Vera Strobachova Budway joined the OSCE again in 2019 after more than 12 years working in leadership positions for diversity and inclusion in the private sector.
What attracted you to work at the OSCE?
Prior to entering the corporate world, I had the opportunity to work closely with the OSCE field mission in the Balkans where I coordinated economic development initiatives for the Stability Pact for South Eastern Europe. I experienced first-hand how the OSCE worked to foster peace and security in the region and the saw the positive impact that its activities had on local communities and people. It is an organization with purpose. Furthermore, the OSCE embodies and embraces diversity and inclusion and I value and appreciate working in a multicultural environment that is committed to gender equality.
What prompted your move from the private sector to the OSCE?
I had dedicated over 12 years of my professional life to fighting for greater gender equality in the corporate world and advocating for equal opportunity and inclusion in business. After successfully launching and managing a comprehensive diversity and inclusion program for a large financial institution, I was looking for a new and meaningful challenge that would allow me to use my knowledge, skills and experience from the private sector to impact real change on a wider scale. I wanted to work for an organization with a purpose and the OSCE was exactly that organization.
What do you expect as the added value of the OSCE to your career?
For me, joining the OSCE brings me to the next level both professionally and personally. Working closely with so many talented, knowledgeable and inspiring people from all over the world makes every single day a new learning experience. The OSCE gives me the opportunity to further develop and enhance my networking and leadership skills, especially when it comes to leading across cultures. It will also help me to refine my diplomatic, communication and negotiation skills, which are essential for success.
What piece of advice would you give to anyone from a non-public sector background to transition to international civil service?
First of all, I strongly encourage those with non-public sector backgrounds looking for new and rewarding challenges to seriously consider international civil service. My first piece of advice is not to get immediately discouraged by the list of job requirements. Many vacancy notices for international civil service job will require some past experience in international civil service – a classic “Catch 22”. This can dissuade many qualified people from other sectors from applying. Look carefully at the job description and think about how your knowledge, skills and experience can be applied or transferred to the position in question. Project management in international organizations can be quite similar to project management in large corporations – both require strong coordination, communication and stakeholder management skills. Stress major achievements, as well as lessons, learnt which can be applied in another context. Coming from another sector can be an advantage because you bring in a different point of view and a fresh new way of problem-solving This is exactly the kind of diversity of approaches which organizations need in order to find a new and innovative solution to current and future challenges.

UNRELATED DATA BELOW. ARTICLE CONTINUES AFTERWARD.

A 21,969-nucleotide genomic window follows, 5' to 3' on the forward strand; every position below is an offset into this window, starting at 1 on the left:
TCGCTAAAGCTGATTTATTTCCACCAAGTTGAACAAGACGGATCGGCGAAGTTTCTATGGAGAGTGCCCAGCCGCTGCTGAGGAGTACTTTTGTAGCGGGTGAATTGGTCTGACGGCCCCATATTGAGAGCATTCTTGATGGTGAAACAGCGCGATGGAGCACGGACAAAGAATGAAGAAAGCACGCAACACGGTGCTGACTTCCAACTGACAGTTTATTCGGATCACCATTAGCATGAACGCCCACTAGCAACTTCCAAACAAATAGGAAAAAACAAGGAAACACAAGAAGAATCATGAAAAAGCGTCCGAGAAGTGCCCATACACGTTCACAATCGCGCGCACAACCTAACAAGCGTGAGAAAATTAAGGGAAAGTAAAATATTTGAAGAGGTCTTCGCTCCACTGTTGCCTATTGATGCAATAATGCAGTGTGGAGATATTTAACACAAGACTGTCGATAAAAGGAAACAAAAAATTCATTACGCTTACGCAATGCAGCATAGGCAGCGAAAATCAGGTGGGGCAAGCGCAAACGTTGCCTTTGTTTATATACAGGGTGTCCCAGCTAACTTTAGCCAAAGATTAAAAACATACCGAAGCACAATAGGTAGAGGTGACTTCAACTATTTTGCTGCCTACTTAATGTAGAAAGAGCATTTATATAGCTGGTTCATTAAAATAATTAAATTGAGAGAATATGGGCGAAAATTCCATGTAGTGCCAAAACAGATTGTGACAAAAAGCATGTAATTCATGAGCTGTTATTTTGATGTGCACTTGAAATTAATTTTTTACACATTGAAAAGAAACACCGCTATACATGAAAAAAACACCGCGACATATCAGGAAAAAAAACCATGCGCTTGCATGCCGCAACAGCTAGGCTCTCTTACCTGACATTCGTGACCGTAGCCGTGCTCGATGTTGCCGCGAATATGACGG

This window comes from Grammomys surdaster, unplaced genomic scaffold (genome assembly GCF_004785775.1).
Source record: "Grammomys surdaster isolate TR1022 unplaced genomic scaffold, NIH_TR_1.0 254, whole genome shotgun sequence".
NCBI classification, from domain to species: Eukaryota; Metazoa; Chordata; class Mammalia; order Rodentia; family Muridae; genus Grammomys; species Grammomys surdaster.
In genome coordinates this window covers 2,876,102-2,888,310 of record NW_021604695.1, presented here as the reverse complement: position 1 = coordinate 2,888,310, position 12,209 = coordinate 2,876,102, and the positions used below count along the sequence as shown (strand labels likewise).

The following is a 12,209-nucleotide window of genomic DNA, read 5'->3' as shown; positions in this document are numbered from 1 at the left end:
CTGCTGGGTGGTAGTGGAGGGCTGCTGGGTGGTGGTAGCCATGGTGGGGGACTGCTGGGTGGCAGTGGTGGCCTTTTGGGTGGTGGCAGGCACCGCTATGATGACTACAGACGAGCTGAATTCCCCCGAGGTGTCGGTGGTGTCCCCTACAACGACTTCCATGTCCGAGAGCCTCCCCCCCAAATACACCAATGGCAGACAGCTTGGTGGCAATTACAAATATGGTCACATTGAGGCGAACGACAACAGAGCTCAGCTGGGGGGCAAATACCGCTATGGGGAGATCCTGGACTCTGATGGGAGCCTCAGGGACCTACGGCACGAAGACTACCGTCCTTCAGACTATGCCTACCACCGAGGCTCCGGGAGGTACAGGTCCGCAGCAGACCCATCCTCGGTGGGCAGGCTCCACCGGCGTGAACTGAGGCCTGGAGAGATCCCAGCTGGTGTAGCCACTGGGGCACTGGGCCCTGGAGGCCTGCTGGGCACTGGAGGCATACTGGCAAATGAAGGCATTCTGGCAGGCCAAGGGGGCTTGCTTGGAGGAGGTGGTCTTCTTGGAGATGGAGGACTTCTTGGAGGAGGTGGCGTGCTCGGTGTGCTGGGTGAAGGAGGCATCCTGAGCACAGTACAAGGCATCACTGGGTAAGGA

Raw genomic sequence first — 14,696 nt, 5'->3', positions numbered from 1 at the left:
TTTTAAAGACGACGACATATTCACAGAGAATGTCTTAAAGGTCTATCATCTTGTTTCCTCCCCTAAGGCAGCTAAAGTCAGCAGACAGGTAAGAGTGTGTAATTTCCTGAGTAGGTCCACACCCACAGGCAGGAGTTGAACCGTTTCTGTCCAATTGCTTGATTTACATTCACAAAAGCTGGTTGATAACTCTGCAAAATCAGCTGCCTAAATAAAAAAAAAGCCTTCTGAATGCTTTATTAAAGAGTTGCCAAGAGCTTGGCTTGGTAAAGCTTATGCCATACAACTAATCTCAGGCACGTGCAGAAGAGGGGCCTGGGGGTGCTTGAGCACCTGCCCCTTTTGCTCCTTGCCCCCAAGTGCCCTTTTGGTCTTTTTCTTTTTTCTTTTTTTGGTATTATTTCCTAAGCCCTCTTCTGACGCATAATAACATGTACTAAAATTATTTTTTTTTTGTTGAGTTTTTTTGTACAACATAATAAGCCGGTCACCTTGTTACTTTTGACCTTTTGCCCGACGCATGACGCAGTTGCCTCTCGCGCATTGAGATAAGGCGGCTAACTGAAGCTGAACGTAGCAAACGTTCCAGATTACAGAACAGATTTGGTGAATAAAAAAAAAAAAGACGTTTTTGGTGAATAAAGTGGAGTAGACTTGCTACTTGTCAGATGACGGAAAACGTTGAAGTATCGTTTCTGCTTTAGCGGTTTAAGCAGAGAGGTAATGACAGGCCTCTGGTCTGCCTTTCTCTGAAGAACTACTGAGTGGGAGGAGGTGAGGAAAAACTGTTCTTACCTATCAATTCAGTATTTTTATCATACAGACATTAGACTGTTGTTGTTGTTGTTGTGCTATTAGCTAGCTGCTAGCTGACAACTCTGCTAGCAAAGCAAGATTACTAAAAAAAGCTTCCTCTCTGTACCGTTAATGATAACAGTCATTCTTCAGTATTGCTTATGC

Would you have any specific tips for women in managing their careers?
I recommend finding a mentor. Having a good mentor is so important at every stage in one ‘s career. Mentors not only provide support and direction in defining career goals or helping navigate through the intricacies and politics of an organization, but they also can be extremely useful in opening doors and giving visibility by providing access to important networks, both formal and informal. Strategic networking is a key factor in career success, which women many times underestimate. It is also important to articulate one’s career goals and ask for stretch assignments. Let others know about your aspirations and do not be afraid to apply for positions which you might think you are not yet ready for. You are probably more ready than you think. Women have a tendency to underestimate their potential and many times will not apply for a certain position if they do not meet 110% of the criteria. Don’t be shy to talk about your achievements – let others know what you have accomplished. Many times women sell themselves short for fear of coming across as too boastful or arrogant. Most importantly, don’t be afraid to take risks and push yourself out of your comfort zone because the that is where growth happens.
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